3. Check the demand for a unique set of features: A development team builds a minimum viable product to figure out the best approach to achieve the ideal result. During the process of developing a product, what plays at the back of the mind of a dev team is whether the application can actually proffer valuable solutions to real-life problems efficiently and what features can set it apart from other applications. The MVP provides answers to these burning questions to satisfy their curiosity.

How To Build An MVP

Some businesses encounter problems during their attempt to build an MVP. Hence, it is crucial to understand the processes involved when carrying out this activity.

Below are the necessary steps to guide you:

  1. Conduct market research: Before you act upon an idea, test the waters. Learn about the market needs by carrying out surveys. Ascertain the problem the product intends to solve and the best way to go about it. This helps in building the value proposition of the product. Monitoring the competitors’ offerings closely can give you an idea of how to make your product stand out in the market. No, it does not make you a bad person.
  2. Know thy target audience: These are the group of people that are likely to purchase and utilize the product. Even so, why should they take up these actions? You need to reach deep down and discover a unique problem you can tackle for your target audience. The problem could stem from your personal challenges or a particular segment of the market. How can you help solve the problem? What are the appropriate tools to build the product? Is there something you are missing? What are the benefits the audience will derive? It is important to identify whether the product is fit for your target audience.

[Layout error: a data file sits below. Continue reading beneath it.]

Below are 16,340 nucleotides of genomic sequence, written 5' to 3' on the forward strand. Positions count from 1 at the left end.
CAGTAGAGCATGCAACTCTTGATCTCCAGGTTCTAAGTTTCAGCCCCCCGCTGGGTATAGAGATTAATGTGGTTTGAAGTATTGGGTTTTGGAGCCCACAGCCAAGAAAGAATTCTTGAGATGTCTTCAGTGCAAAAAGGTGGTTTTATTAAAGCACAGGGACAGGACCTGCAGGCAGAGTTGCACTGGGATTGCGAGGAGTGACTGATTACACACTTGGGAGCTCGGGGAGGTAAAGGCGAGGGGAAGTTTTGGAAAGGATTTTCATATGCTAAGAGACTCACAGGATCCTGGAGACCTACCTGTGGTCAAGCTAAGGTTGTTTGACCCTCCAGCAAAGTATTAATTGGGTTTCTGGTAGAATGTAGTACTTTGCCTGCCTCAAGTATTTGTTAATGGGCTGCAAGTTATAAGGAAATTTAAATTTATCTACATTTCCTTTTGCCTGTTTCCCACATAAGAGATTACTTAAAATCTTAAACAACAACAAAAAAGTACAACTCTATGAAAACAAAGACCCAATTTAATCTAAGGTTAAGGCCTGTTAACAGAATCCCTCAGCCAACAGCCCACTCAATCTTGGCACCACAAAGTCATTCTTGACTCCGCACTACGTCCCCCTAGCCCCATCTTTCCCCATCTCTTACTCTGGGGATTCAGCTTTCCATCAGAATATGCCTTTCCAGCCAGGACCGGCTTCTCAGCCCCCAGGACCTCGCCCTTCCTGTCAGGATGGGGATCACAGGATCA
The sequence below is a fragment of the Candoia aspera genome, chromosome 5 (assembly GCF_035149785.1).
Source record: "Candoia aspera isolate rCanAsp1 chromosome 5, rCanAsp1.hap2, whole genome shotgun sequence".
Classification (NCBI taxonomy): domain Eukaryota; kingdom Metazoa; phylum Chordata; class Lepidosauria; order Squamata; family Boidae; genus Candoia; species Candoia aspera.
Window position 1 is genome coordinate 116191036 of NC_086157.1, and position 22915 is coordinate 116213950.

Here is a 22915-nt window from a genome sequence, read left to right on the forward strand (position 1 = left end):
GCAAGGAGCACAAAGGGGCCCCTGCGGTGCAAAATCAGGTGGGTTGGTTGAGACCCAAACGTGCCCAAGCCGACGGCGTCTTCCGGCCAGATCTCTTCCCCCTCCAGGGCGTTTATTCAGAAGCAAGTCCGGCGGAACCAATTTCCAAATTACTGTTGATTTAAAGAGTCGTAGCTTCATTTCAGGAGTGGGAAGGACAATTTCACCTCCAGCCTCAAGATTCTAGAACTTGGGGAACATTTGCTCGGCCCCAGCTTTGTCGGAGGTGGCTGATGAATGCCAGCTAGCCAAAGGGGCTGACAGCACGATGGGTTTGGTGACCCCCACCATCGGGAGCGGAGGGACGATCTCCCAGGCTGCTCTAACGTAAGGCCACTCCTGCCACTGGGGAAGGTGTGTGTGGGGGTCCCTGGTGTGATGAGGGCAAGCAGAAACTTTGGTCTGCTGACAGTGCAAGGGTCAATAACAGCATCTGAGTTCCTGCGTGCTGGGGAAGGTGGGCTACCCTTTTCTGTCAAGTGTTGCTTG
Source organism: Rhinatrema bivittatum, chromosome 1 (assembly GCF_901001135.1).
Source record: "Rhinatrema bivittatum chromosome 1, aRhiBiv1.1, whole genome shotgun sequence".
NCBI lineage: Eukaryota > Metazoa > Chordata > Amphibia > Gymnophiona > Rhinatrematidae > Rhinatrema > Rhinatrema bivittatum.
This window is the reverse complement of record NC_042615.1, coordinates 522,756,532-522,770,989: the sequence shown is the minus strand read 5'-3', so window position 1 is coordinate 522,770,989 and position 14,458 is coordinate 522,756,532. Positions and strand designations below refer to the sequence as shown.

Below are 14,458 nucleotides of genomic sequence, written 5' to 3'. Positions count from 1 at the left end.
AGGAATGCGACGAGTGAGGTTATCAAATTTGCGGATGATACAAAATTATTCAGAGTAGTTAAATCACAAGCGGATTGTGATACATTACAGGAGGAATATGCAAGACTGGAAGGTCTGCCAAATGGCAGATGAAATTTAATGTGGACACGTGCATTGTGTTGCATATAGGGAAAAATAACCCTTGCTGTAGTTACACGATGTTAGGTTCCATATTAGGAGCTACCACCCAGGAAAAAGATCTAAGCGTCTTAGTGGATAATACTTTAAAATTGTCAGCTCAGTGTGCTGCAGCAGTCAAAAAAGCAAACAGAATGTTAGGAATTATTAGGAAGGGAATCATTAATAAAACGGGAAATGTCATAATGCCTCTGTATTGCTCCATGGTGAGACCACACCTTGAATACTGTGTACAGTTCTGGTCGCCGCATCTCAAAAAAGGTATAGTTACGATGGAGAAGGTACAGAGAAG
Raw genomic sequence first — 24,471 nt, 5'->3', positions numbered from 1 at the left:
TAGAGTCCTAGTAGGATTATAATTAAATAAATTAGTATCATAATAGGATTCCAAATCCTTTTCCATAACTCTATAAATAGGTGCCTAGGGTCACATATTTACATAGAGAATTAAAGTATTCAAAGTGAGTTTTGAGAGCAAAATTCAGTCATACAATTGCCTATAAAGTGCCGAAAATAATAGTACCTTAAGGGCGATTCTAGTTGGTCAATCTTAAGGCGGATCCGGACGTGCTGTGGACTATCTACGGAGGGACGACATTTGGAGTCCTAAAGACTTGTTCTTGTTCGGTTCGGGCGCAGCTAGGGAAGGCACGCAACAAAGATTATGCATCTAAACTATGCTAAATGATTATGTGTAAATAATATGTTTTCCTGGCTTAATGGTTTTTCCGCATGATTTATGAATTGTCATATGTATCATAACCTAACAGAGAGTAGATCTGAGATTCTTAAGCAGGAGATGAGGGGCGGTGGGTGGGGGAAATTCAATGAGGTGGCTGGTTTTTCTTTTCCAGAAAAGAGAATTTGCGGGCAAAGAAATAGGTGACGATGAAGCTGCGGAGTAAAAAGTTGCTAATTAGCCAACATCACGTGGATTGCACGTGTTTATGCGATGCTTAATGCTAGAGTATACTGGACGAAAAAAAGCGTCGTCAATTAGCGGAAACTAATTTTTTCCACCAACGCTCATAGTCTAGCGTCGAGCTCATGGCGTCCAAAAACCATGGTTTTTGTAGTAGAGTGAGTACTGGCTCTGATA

3. Draw the user flow: To achieve this, outline the steps required to achieve the major goal of your product. Focus more on basic tasks like finding and purchasing the product, overseeing and getting orders rather than contemplating certain features. It covers the customer’s journey right from the first interaction with the product to a successful result. These are the objectives your end-users will achieve when they use your product.  After the process stages are clearly defined, highlight the features of each stage.
  4. List the features in the order of priority: Itemize the features that you intend to add to your product before developing your MVP and prioritize them.
  5. Release the MVP: You can now build your MVP. Do not forget that even though the MVP is not up to par compared to a final product, it still needs to meet your customer’s expectations. Thus, it should be appealing, easy to use and appropriate for your users.
  6. Build, test and learn: When you are done developing the process, it needs to be tested. This will be carried out by quality assurance engineers. Everything needs to be reviewed to ensure that they are working after pushing out the MVP. The client’s response is important to find out how the market will welcome the product and how it will compete in the market. It is also necessary to test the various pricing models during this development stage.

In our next article, we’ll discuss effective ways to validate your MVP development.



Amaka Odozi

Author Amaka Odozi